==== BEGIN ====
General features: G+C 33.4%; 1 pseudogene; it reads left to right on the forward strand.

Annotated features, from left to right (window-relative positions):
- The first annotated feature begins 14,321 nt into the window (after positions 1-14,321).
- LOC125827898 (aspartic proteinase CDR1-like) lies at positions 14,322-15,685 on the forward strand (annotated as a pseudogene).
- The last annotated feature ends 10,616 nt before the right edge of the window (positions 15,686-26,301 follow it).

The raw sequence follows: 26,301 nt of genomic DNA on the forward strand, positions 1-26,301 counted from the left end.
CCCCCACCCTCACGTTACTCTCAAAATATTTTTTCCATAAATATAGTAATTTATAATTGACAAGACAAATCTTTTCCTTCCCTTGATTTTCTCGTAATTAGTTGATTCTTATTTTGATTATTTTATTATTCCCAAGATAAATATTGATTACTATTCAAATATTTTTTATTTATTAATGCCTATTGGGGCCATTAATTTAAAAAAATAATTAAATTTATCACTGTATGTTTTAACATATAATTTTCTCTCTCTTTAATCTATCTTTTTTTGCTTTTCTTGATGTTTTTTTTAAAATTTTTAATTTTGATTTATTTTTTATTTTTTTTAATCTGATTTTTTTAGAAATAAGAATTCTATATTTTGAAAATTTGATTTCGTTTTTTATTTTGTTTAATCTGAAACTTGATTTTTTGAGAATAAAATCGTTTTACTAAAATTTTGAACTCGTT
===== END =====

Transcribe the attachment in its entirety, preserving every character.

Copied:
General features: G+C 33.4%; 1 pseudogene; it reads left to right on the forward strand.

Annotated features, from left to right (window-relative positions):
- The first annotated feature begins 14,321 nt into the window (after positions 1-14,321).
- LOC125827898 (aspartic proteinase CDR1-like) lies at positions 14,322-15,685 on the forward strand (annotated as a pseudogene).
- The last annotated feature ends 10,616 nt before the right edge of the window (positions 15,686-26,301 follow it).

The raw sequence follows: 26,301 nt of genomic DNA on the forward strand, positions 1-26,301 counted from the left end.
CCCCCACCCTCACGTTACTCTCAAAATATTTTTTCCATAAATATAGTAATTTATAATTGACAAGACAAATCTTTTCCTTCCCTTGATTTTCTCGTAATTAGTTGATTCTTATTTTGATTATTTTATTATTCCCAAGATAAATATTGATTACTATTCAAATATTTTTTATTTATTAATGCCTATTGGGGCCATTAATTTAAAAAAATAATTAAATTTATCACTGTATGTTTTAACATATAATTTTCTCTCTCTTTAATCTATCTTTTTTTGCTTTTCTTGATGTTTTTTTTAAAATTTTTAATTTTGATTTATTTTTTATTTTTTTTAATCTGATTTTTTTAGAAATAAGAATTCTATATTTTGAAAATTTGATTTCGTTTTTTATTTTGTTTAATCTGAAACTTGATTTTTTGAGAATAAAATCGTTTTACTAAAATTTTGAACTCGTT